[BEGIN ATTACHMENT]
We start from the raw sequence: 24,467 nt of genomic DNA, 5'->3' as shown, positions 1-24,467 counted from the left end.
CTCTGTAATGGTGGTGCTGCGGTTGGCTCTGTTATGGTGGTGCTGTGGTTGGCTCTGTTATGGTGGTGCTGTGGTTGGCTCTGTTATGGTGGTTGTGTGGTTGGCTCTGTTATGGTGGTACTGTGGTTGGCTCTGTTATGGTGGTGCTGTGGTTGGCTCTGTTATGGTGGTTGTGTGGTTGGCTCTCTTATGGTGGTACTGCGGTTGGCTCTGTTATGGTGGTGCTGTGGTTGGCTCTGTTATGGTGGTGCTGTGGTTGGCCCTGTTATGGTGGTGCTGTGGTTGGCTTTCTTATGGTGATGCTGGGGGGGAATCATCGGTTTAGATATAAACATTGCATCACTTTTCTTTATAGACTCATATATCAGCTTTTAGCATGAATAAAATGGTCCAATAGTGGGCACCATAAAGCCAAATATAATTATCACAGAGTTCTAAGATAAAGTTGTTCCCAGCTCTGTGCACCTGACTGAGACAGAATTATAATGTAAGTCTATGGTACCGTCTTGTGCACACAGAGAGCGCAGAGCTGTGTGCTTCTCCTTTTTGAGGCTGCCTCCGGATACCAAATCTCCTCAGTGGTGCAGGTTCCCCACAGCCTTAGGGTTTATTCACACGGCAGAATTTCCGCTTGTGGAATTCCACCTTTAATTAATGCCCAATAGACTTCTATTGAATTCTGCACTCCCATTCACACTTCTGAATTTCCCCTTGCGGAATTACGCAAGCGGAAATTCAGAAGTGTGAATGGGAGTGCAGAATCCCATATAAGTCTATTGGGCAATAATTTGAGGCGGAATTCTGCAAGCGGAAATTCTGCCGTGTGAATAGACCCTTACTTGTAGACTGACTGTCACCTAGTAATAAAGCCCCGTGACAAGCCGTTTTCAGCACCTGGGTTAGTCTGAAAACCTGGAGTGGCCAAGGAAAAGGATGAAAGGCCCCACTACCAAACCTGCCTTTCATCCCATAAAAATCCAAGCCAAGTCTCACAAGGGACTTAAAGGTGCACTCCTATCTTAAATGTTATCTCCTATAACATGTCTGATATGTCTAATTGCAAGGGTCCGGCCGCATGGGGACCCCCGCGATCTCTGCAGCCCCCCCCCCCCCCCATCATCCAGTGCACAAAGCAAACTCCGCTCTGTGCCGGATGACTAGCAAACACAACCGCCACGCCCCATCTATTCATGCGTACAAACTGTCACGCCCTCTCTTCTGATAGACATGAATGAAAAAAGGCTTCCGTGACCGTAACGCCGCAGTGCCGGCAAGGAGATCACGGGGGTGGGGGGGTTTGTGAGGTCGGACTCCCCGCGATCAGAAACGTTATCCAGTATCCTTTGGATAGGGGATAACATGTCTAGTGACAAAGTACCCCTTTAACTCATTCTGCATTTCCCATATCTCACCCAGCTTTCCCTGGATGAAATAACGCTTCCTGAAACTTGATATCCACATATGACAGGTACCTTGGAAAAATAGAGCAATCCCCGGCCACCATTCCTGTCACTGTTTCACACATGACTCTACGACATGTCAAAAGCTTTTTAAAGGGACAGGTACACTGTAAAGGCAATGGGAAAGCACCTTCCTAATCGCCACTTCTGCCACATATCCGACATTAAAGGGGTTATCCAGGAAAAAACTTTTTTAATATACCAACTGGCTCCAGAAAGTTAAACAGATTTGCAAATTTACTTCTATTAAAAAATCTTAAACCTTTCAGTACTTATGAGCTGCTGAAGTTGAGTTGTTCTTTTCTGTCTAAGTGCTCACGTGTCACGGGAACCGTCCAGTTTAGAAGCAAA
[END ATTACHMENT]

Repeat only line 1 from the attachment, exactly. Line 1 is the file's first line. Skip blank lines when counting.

We start from the raw sequence: 24,467 nt of genomic DNA, 5'->3' as shown, positions 1-24,467 counted from the left end.